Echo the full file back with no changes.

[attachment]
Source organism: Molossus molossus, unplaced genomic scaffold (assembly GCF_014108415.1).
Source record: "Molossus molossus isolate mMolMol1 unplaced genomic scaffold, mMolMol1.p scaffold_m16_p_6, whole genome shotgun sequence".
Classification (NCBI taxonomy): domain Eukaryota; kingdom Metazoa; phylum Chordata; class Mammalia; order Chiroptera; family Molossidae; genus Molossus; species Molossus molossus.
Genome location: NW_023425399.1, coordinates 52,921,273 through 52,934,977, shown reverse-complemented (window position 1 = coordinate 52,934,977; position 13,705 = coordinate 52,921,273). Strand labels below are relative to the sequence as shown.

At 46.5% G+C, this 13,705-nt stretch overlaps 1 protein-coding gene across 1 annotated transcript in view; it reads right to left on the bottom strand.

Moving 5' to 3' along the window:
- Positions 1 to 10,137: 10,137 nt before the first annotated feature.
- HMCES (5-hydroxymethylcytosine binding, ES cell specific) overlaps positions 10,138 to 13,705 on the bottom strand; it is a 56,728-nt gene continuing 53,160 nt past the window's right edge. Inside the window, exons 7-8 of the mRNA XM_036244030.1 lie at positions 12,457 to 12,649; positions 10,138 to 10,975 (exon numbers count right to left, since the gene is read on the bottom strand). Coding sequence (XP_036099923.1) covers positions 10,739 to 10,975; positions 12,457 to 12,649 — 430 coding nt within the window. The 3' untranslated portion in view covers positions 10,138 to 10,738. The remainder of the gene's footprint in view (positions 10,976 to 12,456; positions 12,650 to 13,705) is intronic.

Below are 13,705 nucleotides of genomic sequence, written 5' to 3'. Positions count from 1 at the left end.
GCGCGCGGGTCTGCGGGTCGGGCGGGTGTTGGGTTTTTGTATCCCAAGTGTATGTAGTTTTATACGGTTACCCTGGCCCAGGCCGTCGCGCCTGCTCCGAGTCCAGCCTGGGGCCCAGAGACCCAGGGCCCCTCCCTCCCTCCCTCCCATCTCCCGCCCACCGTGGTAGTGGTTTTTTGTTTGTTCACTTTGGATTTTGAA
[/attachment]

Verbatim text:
Source organism: Molossus molossus, unplaced genomic scaffold (assembly GCF_014108415.1).
Source record: "Molossus molossus isolate mMolMol1 unplaced genomic scaffold, mMolMol1.p scaffold_m16_p_6, whole genome shotgun sequence".
Classification (NCBI taxonomy): domain Eukaryota; kingdom Metazoa; phylum Chordata; class Mammalia; order Chiroptera; family Molossidae; genus Molossus; species Molossus molossus.
Genome location: NW_023425399.1, coordinates 52,921,273 through 52,934,977, shown reverse-complemented (window position 1 = coordinate 52,934,977; position 13,705 = coordinate 52,921,273). Strand labels below are relative to the sequence as shown.

At 46.5% G+C, this 13,705-nt stretch overlaps 1 protein-coding gene across 1 annotated transcript in view; it reads right to left on the bottom strand.

Moving 5' to 3' along the window:
- Positions 1 to 10,137: 10,137 nt before the first annotated feature.
- HMCES (5-hydroxymethylcytosine binding, ES cell specific) overlaps positions 10,138 to 13,705 on the bottom strand; it is a 56,728-nt gene continuing 53,160 nt past the window's right edge. Inside the window, exons 7-8 of the mRNA XM_036244030.1 lie at positions 12,457 to 12,649; positions 10,138 to 10,975 (exon numbers count right to left, since the gene is read on the bottom strand). Coding sequence (XP_036099923.1) covers positions 10,739 to 10,975; positions 12,457 to 12,649 — 430 coding nt within the window. The 3' untranslated portion in view covers positions 10,138 to 10,738. The remainder of the gene's footprint in view (positions 10,976 to 12,456; positions 12,650 to 13,705) is intronic.

Below are 13,705 nucleotides of genomic sequence, written 5' to 3'. Positions count from 1 at the left end.
GCGCGCGGGTCTGCGGGTCGGGCGGGTGTTGGGTTTTTGTATCCCAAGTGTATGTAGTTTTATACGGTTACCCTGGCCCAGGCCGTCGCGCCTGCTCCGAGTCCAGCCTGGGGCCCAGAGACCCAGGGCCCCTCCCTCCCTCCCTCCCATCTCCCGCCCACCGTGGTAGTGGTTTTTTGTTTGTTCACTTTGGATTTTGAA